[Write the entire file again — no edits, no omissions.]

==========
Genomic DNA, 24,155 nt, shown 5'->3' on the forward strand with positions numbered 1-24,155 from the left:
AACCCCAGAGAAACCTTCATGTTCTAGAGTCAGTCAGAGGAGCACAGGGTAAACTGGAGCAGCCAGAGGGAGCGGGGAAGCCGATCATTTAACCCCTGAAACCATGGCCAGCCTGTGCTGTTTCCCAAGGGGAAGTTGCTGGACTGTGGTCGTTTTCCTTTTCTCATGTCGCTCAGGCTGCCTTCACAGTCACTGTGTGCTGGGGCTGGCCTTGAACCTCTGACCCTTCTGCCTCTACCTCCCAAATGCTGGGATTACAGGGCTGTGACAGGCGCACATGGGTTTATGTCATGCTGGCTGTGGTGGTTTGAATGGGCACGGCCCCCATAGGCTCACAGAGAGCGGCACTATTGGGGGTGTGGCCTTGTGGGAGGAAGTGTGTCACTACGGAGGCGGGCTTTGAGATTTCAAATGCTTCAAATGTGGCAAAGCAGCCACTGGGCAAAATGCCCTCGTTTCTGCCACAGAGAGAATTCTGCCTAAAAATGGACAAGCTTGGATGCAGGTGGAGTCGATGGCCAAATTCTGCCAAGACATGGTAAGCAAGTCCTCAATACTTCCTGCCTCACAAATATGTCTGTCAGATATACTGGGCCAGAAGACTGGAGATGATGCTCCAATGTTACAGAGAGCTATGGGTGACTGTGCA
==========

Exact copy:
Genomic DNA, 24,155 nt, shown 5'->3' on the forward strand with positions numbered 1-24,155 from the left:
AACCCCAGAGAAACCTTCATGTTCTAGAGTCAGTCAGAGGAGCACAGGGTAAACTGGAGCAGCCAGAGGGAGCGGGGAAGCCGATCATTTAACCCCTGAAACCATGGCCAGCCTGTGCTGTTTCCCAAGGGGAAGTTGCTGGACTGTGGTCGTTTTCCTTTTCTCATGTCGCTCAGGCTGCCTTCACAGTCACTGTGTGCTGGGGCTGGCCTTGAACCTCTGACCCTTCTGCCTCTACCTCCCAAATGCTGGGATTACAGGGCTGTGACAGGCGCACATGGGTTTATGTCATGCTGGCTGTGGTGGTTTGAATGGGCACGGCCCCCATAGGCTCACAGAGAGCGGCACTATTGGGGGTGTGGCCTTGTGGGAGGAAGTGTGTCACTACGGAGGCGGGCTTTGAGATTTCAAATGCTTCAAATGTGGCAAAGCAGCCACTGGGCAAAATGCCCTCGTTTCTGCCACAGAGAGAATTCTGCCTAAAAATGGACAAGCTTGGATGCAGGTGGAGTCGATGGCCAAATTCTGCCAAGACATGGTAAGCAAGTCCTCAATACTTCCTGCCTCACAAATATGTCTGTCAGATATACTGGGCCAGAAGACTGGAGATGATGCTCCAATGTTACAGAGAGCTATGGGTGACTGTGCA